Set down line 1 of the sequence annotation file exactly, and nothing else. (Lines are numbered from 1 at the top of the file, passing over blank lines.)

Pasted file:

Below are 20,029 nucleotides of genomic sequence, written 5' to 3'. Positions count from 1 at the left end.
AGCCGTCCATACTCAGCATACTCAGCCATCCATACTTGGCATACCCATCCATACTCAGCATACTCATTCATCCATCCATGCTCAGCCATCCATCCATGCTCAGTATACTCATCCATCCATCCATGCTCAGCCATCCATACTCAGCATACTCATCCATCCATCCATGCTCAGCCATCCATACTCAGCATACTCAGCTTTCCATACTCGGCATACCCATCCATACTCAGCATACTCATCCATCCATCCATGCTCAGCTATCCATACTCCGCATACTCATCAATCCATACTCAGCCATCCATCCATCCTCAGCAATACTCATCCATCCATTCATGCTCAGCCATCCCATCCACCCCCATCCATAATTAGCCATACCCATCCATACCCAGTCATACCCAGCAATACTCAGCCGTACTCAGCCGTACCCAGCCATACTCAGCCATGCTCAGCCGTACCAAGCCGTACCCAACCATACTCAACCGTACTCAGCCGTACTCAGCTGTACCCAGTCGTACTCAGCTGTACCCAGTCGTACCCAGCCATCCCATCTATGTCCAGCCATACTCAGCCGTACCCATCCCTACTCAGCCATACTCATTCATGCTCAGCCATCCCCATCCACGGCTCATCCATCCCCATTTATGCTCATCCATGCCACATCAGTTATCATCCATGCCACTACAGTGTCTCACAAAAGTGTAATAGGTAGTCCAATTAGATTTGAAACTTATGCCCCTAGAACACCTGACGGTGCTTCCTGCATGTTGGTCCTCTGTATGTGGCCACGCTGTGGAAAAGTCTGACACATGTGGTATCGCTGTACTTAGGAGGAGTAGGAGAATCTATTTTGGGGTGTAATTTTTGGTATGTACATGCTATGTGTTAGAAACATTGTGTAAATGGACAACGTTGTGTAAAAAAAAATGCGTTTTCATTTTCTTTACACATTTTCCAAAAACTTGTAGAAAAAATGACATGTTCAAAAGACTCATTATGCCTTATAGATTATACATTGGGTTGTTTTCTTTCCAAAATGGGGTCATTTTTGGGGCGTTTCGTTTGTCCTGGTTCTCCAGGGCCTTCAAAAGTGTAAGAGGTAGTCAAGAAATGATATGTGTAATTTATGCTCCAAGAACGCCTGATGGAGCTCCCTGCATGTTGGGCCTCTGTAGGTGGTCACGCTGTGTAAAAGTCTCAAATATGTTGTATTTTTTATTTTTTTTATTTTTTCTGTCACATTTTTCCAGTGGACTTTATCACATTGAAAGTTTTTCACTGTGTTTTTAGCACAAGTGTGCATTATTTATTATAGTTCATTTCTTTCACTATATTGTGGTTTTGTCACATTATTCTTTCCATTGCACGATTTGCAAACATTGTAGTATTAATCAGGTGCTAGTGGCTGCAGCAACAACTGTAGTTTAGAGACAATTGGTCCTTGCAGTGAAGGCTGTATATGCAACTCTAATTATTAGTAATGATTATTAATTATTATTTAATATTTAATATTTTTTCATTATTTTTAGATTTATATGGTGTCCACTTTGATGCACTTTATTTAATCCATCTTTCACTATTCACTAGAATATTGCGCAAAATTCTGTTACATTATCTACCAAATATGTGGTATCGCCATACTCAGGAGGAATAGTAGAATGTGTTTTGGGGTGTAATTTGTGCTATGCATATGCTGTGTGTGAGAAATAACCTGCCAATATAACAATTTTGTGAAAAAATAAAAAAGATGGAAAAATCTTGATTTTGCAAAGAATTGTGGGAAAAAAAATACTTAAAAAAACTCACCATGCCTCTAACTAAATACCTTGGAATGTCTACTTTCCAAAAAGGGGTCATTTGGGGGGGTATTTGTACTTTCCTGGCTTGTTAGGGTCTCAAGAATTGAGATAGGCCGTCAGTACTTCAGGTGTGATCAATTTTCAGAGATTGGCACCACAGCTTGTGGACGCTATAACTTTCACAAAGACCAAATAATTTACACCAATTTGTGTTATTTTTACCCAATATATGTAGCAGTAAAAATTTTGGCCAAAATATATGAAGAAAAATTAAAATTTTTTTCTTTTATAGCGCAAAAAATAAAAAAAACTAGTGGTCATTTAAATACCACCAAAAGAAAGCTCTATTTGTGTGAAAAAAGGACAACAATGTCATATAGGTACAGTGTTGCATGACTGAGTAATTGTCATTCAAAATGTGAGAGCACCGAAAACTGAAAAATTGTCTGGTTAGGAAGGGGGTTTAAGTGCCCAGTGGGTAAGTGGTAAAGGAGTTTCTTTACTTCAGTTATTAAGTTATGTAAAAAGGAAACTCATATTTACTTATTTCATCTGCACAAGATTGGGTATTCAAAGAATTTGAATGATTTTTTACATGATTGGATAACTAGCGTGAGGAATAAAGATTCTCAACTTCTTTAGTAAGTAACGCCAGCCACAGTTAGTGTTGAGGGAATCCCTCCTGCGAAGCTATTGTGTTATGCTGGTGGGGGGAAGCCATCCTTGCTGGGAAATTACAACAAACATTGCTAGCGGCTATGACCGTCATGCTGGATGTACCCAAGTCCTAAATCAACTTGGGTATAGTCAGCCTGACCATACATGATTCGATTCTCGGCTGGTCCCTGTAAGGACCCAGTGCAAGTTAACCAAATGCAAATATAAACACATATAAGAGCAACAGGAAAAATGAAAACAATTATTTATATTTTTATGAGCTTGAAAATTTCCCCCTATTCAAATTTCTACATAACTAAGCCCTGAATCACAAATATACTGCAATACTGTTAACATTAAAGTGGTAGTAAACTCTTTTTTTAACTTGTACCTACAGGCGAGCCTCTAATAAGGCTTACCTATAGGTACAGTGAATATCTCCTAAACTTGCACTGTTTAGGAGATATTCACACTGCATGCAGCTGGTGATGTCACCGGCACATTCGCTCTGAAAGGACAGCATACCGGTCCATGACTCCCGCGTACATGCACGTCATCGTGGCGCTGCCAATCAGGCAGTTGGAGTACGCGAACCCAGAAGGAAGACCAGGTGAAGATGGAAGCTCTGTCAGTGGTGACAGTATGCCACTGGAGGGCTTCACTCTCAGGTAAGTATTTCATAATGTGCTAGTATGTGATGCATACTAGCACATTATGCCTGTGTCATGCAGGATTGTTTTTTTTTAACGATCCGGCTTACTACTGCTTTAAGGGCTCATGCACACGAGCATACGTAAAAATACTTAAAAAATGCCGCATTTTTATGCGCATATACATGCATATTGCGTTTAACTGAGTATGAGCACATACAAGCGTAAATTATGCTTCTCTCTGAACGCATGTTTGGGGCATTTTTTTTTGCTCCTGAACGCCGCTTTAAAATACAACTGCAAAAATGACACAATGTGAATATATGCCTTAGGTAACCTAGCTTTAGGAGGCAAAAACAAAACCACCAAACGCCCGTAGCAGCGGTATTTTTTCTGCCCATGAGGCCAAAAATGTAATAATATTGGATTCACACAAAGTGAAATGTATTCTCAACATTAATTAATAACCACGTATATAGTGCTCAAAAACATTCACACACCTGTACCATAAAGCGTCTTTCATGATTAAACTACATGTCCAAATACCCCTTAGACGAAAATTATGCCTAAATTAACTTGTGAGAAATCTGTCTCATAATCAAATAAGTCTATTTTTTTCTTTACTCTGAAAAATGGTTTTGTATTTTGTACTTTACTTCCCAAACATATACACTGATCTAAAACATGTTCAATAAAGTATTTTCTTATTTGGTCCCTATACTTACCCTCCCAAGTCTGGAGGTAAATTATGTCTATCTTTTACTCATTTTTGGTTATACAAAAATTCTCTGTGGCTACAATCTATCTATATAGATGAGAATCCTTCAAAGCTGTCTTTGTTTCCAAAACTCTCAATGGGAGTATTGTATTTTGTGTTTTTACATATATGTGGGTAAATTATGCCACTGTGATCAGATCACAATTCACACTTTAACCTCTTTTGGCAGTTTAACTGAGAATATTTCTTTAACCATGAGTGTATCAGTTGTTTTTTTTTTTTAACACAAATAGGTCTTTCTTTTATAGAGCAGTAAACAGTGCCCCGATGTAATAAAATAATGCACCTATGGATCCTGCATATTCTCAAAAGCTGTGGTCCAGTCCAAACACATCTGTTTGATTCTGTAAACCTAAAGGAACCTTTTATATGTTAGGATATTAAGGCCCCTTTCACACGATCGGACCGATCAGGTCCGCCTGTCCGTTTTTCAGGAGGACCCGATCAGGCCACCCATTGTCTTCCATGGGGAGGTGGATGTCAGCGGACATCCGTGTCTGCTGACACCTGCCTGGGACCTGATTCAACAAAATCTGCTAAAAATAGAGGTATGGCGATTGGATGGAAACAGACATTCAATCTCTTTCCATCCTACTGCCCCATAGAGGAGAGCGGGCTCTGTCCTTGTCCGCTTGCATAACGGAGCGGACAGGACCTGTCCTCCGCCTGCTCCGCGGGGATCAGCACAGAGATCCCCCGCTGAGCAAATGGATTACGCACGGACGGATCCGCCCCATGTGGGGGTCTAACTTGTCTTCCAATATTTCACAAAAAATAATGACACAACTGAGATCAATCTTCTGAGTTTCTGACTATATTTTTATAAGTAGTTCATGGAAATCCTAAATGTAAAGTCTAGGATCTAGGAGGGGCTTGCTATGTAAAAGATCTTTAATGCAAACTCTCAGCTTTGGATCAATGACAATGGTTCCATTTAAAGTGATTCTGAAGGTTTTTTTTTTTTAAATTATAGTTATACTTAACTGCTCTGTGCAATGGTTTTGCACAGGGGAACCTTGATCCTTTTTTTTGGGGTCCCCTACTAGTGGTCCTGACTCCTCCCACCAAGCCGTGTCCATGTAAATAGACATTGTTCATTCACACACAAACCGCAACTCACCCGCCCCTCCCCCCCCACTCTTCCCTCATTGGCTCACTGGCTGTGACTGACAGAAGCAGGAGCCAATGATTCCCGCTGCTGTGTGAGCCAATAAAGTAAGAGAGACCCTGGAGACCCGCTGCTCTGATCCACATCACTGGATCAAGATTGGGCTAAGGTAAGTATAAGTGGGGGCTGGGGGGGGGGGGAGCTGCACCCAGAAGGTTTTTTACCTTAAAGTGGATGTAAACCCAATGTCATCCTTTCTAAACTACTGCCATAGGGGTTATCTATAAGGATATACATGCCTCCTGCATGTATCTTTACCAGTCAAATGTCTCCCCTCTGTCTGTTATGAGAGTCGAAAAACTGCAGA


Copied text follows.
Below are 20,029 nucleotides of genomic sequence, written 5' to 3'. Positions count from 1 at the left end.